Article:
Proceedings Papers

Paper presented at the ISRM Regional Symposium - EUROCK 2009, October 29–31, 2009

Paper Number: ISRM-EUROCK-2009-067

... and facilitates more sophisticate simulation tool. hydraulic fracturing orientation Artificial Intelligence Upstream Oil & Gas stability analysis equilibrium bolt pattern fluid modeling equation of state strength discontinuity lognormal 4 excavation

**drilling****operation****management**reserves...
Abstract

Abstract Block stability analysis around a large excavation is analyzed with both Probabilistic Kinematics Limit Equilibrium (PKLE) and Discrete Fracture Network-Distinct Element Method (DFN-DEM) approaches. Different combination of geometric parameters of fracture sets are selected in PKLE method and a series of numerical DEM modeling are performed on generated and validated DFN models in DFN-DEM approach to measure volume of potential unstable blocks and also minimum required support patterns. The mean volume of unstable blocks for PKLE with limited joint length assumption is fairly close to DFN models and they are far from mean value of PKLE when the joint length is extended infinitely. The minimum required support pattern for PKLE is smaller than DEM models which means that the PKLE design tool is underestimated compared with DFN-DEM method which benefits more realistic conceptual model and facilitates more sophisticate simulation tool.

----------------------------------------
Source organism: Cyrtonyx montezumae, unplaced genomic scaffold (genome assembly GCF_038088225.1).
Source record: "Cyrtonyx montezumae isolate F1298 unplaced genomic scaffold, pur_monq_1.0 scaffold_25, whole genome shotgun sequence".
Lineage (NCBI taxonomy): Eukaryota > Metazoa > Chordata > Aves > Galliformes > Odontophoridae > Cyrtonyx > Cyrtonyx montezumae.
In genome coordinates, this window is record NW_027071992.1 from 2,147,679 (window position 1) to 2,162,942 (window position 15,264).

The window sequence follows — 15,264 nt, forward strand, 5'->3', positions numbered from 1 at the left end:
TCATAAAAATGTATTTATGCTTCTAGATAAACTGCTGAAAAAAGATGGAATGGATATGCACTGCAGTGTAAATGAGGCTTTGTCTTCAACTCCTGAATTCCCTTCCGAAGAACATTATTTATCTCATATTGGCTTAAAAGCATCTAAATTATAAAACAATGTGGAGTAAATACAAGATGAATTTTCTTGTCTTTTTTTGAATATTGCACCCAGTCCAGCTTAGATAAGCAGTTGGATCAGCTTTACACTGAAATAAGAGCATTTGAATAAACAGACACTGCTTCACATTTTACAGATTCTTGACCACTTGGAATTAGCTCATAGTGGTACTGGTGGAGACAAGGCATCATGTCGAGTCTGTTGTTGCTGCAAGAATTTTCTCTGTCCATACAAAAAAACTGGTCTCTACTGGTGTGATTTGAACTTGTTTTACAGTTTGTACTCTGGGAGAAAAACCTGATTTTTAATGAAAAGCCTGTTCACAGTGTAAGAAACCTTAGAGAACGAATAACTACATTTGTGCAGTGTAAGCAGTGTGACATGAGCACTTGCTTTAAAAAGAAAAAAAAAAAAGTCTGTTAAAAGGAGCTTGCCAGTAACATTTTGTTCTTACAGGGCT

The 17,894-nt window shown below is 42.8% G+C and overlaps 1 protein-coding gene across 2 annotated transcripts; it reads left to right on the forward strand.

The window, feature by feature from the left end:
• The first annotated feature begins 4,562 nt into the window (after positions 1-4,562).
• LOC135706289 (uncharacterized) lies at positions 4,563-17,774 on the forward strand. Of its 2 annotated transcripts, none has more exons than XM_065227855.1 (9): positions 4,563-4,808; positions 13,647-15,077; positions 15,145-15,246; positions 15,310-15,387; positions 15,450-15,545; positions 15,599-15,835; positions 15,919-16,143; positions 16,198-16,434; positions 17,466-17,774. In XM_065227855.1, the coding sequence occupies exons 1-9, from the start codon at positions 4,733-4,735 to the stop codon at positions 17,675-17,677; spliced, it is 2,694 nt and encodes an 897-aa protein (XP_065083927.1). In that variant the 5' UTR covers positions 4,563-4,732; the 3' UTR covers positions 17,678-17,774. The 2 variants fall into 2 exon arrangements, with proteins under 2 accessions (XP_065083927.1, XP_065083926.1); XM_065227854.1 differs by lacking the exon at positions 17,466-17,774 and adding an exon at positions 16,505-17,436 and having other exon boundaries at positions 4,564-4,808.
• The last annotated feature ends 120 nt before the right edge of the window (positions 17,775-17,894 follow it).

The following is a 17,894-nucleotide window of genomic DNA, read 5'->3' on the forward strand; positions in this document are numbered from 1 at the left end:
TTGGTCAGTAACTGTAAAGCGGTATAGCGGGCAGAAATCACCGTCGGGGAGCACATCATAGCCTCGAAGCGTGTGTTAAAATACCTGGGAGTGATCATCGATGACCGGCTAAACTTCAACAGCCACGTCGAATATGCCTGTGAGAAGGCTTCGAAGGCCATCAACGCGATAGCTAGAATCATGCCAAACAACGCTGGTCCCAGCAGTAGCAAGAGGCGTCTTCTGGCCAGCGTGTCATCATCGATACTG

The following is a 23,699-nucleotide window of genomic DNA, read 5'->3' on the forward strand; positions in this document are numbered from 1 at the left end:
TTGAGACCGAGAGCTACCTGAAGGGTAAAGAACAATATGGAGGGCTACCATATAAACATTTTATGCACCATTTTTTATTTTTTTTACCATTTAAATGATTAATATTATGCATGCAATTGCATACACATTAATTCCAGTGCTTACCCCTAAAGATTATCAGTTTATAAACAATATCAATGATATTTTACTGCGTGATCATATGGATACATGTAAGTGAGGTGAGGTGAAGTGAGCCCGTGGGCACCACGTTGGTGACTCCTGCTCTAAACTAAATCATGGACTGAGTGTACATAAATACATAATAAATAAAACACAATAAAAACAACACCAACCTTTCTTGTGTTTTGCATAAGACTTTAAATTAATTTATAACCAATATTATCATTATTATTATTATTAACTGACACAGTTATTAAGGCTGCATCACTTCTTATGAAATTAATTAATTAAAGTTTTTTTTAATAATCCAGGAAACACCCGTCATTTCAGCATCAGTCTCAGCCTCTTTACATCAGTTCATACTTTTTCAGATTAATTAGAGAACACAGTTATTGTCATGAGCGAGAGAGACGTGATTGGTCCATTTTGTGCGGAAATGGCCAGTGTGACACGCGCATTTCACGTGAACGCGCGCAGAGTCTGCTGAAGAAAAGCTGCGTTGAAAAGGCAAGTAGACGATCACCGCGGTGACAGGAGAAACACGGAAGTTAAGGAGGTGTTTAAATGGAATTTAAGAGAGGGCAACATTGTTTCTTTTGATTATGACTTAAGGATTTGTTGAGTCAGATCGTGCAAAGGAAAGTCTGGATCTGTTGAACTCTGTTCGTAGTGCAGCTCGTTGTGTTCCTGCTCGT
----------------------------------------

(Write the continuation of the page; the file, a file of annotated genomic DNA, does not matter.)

Proceedings Papers

Paper presented at the ISRM International Symposium - EUROCK 2002, November 25–27, 2002

Paper Number: ISRM-EUROCK-2002-021

... of frequencies or histograms that represents the number of times that each value of the variable is repeated in the collected sample. Upstream Oil & Gas Artificial Intelligence frequency hemispherical projection statistical homogeneous region Rock mechanics

**drilling****operation****management**...
Abstract